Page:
When I think of Kobe Bryant, I think of excellence, I think of class and I think of hatred.
Growing up as a young basketball player in New England, naturally, I worshipped the Boston Celtics, and their 2008 team holds a special place in my heart to this day.
In 2008, our new trio of Paul Pierce, Kevin Garnett and Ray Allen took the boys in green from 24 wins to 66, best in the league. But it wasn’t until the Finals that I was genuinely worried about our chances of winning.
All of that was because of number 24 in gold standing across the center court line from us.
It could have been 1 on 5 and I would have been nervous.
That’s how good Kobe was.
I hated Kobe, even though we beat him in 2008. I knew no team should have even touched those Celtics, especially no Laker team, and I hated how “individualistic” his game appeared to my untrained eye.
Little did I realize that hatred, specifically Kobe’s hatred of losing, would play a role in my life to this day. When the Lakers and Celtics met again in the Finals in 2010, with most of the same teams intact, save some aging vets, I knew our chances were slim.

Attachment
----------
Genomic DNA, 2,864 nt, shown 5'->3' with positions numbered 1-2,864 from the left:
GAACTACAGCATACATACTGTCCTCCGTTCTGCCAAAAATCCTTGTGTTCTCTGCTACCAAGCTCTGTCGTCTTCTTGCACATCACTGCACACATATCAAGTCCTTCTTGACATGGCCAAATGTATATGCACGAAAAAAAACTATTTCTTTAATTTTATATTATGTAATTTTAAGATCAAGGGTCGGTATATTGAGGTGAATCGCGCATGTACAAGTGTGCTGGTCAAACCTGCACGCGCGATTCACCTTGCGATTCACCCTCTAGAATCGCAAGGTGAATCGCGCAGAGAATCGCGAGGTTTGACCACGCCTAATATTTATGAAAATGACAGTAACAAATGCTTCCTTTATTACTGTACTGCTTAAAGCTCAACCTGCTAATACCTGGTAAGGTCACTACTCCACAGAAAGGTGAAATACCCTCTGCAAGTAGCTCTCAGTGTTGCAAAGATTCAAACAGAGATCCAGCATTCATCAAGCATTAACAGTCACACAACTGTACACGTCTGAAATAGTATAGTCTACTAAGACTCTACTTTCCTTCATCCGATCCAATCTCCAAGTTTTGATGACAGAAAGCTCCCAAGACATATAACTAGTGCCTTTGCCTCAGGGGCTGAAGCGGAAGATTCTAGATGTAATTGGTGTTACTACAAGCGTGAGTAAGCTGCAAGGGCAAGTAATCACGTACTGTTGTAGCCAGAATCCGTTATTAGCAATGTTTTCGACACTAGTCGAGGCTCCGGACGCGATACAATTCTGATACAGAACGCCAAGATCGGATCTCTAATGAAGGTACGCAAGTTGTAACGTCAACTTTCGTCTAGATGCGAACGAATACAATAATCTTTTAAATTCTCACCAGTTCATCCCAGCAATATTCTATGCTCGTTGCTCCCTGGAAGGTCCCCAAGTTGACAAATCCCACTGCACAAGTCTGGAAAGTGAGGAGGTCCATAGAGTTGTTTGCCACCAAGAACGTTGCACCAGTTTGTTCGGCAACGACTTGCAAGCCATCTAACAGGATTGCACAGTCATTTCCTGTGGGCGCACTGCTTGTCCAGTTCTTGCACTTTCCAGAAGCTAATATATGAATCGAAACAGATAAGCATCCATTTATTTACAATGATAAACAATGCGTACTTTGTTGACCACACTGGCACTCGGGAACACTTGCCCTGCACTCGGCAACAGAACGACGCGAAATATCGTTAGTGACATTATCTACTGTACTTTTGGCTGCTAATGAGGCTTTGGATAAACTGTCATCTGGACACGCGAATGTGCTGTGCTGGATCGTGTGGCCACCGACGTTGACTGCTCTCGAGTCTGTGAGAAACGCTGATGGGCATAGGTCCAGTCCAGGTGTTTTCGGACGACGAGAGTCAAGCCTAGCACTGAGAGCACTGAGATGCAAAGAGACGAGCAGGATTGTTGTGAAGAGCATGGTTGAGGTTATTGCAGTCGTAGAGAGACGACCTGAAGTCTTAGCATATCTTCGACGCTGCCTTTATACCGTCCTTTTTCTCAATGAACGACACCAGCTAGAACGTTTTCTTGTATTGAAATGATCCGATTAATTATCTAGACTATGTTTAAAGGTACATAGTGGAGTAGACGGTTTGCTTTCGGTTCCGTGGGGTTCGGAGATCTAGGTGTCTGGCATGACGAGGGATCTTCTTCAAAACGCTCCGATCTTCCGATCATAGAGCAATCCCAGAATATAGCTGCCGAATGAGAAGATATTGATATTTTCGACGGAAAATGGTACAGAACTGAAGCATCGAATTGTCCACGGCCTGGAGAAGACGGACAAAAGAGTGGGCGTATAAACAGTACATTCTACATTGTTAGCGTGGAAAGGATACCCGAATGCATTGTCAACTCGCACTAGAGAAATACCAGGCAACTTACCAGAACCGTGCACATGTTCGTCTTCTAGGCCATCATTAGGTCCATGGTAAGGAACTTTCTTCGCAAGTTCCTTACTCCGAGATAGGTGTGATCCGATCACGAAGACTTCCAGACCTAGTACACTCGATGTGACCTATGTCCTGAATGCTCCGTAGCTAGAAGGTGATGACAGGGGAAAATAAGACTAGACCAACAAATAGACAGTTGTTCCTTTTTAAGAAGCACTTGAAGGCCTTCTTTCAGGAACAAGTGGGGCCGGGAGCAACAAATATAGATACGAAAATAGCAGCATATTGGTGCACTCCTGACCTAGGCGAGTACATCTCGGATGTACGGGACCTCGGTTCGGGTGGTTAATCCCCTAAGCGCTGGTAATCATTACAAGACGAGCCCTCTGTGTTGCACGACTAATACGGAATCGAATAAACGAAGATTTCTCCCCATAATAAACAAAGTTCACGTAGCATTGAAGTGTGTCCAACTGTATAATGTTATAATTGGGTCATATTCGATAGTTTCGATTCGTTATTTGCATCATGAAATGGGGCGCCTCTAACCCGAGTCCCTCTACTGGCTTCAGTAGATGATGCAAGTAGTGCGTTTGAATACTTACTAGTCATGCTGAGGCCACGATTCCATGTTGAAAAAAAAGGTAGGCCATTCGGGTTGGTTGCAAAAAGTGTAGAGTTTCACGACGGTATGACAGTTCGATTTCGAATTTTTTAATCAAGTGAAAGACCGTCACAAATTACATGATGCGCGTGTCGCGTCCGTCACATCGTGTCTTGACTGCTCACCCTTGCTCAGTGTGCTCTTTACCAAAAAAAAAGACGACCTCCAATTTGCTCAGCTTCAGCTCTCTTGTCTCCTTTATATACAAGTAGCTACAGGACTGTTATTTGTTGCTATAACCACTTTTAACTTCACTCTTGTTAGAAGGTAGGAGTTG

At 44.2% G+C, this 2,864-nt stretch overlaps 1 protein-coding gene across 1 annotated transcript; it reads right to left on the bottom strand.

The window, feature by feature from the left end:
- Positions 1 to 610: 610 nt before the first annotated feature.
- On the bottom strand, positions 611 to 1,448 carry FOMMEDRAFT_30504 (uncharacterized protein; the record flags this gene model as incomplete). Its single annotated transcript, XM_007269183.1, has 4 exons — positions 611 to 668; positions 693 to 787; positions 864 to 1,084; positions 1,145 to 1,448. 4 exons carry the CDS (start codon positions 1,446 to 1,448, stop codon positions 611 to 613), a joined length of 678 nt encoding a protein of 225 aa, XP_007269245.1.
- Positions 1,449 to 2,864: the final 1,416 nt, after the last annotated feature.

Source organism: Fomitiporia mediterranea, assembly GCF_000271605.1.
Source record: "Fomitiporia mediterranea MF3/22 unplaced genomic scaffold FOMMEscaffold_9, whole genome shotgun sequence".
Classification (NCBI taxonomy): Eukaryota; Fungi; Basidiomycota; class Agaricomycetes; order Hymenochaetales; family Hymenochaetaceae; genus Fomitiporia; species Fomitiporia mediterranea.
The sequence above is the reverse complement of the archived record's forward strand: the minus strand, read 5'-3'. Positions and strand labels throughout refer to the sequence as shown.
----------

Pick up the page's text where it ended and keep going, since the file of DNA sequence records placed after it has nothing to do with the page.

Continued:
Kobe was untouchable that series. After game six, there wasn’t much else to say to a kid who loved the Celtics like I did except “he’s just that excellent, not much else to say about that.”
That’s when I started to realize and look into the methods and mindsets that Kobe had used his whole career. What did he do before practice? What is “Mamba Mentality” anyway? I researched, and I was glad I did. I found it to mean the model of excellence and passing on the idea of “constantly trying to be the best version of yourself.” Kobe Bryant, along with his daughter Gianna and a number of other individuals, passed away the morning of Jan. 26, 2020 in a helicopter crash.
Nothing could have prepared the world for the impact that this would have, especially not after he was just in the public eye. And for what? Being a gentleman and congratulating Lebron James for passing him for third all-time in scoring in NBA history.
Class is something else Kobe will always be remembered for, as well as his constant willingness to mentor young basketball players and teach them everything he knows. Kobe began as an inspiration as a basketball player to all of us, but as we got older, and more and more of us phased out of playing the game, we realized how we could model being a good person after him too. If you’re reading this, I implore you to always try to be the best version of yourself, even if it’s a personal victory that no one can see.
Jay Williams, former NBA player and Kobe foe, said, in essence, life is too short and, to paraphrase, “drop that s**t. So, hug someone you love, try to be the best version of yourself every day, squash the pointless qualms and quarries, and, just like we all did growing up, toss a rolled-up piece of paper into the trash can and yell “Kobe!” again. You know it’s the Mamba way. Rest in Peace Kobe, we all miss you.”